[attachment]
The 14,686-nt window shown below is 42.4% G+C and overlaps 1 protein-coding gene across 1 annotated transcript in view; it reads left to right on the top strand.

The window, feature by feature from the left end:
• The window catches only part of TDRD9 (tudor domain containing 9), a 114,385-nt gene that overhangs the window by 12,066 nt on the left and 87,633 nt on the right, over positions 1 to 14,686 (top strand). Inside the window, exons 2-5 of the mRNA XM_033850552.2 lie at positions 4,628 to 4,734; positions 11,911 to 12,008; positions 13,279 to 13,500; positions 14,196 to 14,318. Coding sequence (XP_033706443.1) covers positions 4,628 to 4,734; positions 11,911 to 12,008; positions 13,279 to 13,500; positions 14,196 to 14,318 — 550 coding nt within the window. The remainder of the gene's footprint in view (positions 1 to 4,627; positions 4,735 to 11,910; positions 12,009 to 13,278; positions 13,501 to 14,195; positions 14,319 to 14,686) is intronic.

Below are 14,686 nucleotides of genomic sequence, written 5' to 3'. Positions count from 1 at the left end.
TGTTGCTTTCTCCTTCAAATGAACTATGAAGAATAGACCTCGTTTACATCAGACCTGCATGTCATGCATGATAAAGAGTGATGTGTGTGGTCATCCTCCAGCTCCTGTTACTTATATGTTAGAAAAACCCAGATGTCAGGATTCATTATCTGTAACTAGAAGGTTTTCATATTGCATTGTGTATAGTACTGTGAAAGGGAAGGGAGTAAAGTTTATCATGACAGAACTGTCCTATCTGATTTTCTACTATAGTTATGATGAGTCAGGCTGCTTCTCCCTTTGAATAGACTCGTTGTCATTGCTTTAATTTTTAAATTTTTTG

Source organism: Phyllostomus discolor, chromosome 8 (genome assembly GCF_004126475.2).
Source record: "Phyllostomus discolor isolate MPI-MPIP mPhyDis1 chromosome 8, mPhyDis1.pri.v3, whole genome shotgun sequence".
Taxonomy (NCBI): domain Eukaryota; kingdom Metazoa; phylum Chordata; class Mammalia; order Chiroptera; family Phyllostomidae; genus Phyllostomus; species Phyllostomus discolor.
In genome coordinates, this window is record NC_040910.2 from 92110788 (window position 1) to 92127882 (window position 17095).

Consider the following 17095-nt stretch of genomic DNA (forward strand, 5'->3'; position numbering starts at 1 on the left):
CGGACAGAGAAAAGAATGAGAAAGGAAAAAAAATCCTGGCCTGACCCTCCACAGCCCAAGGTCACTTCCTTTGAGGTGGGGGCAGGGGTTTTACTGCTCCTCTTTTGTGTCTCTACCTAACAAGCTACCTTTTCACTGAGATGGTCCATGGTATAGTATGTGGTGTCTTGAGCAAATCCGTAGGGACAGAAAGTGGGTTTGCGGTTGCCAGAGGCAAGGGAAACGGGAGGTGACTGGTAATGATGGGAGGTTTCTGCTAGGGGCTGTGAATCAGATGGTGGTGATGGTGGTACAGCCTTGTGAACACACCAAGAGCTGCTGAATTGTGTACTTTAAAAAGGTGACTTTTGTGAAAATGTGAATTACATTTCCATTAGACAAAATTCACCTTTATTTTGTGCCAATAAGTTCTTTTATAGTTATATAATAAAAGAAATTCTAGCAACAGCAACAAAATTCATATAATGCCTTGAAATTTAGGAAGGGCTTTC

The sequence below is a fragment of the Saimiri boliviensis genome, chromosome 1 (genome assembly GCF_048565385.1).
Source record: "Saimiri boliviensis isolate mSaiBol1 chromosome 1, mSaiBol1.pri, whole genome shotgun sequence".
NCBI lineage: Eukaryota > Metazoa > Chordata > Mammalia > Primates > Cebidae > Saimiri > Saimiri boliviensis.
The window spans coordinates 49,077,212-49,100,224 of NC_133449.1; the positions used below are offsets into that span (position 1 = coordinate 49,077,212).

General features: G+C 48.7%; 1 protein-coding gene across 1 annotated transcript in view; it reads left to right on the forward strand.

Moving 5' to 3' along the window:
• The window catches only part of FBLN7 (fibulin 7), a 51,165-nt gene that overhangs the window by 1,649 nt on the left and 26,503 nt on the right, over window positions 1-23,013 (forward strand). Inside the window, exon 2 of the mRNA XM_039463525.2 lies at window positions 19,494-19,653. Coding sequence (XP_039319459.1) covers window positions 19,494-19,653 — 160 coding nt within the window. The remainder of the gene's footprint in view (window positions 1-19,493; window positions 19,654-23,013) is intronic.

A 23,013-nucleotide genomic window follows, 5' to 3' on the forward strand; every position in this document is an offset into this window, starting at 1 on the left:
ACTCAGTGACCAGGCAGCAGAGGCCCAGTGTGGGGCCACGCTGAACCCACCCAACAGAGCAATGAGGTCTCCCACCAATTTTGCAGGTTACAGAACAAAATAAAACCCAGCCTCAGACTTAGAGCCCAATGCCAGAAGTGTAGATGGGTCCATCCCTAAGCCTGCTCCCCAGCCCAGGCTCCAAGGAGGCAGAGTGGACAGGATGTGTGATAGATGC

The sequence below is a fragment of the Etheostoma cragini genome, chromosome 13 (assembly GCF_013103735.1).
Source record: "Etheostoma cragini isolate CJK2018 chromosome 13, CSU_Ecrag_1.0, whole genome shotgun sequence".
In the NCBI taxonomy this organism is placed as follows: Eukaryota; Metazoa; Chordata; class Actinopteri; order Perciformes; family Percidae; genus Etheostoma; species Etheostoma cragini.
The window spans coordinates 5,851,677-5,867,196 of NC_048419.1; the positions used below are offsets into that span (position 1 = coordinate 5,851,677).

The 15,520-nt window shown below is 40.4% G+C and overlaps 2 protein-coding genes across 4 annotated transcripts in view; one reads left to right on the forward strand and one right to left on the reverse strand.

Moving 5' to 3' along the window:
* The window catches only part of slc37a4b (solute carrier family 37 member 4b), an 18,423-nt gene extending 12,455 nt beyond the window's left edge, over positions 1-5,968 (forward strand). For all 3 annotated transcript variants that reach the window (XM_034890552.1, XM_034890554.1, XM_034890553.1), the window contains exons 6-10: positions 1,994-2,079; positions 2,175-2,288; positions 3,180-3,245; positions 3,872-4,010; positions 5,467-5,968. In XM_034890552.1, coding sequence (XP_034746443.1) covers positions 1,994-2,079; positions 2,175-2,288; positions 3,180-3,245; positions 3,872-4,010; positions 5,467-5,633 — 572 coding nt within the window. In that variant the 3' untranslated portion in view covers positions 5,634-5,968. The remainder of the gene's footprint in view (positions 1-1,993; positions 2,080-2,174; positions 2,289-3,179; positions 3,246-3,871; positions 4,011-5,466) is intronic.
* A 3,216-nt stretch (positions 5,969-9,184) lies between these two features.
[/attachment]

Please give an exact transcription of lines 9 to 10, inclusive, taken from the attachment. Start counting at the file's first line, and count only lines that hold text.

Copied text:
In genome coordinates, this window is record NC_040910.2 from 92110788 (window position 1) to 92127882 (window position 17095).

Consider the following 17095-nt stretch of genomic DNA (forward strand, 5'->3'; position numbering starts at 1 on the left):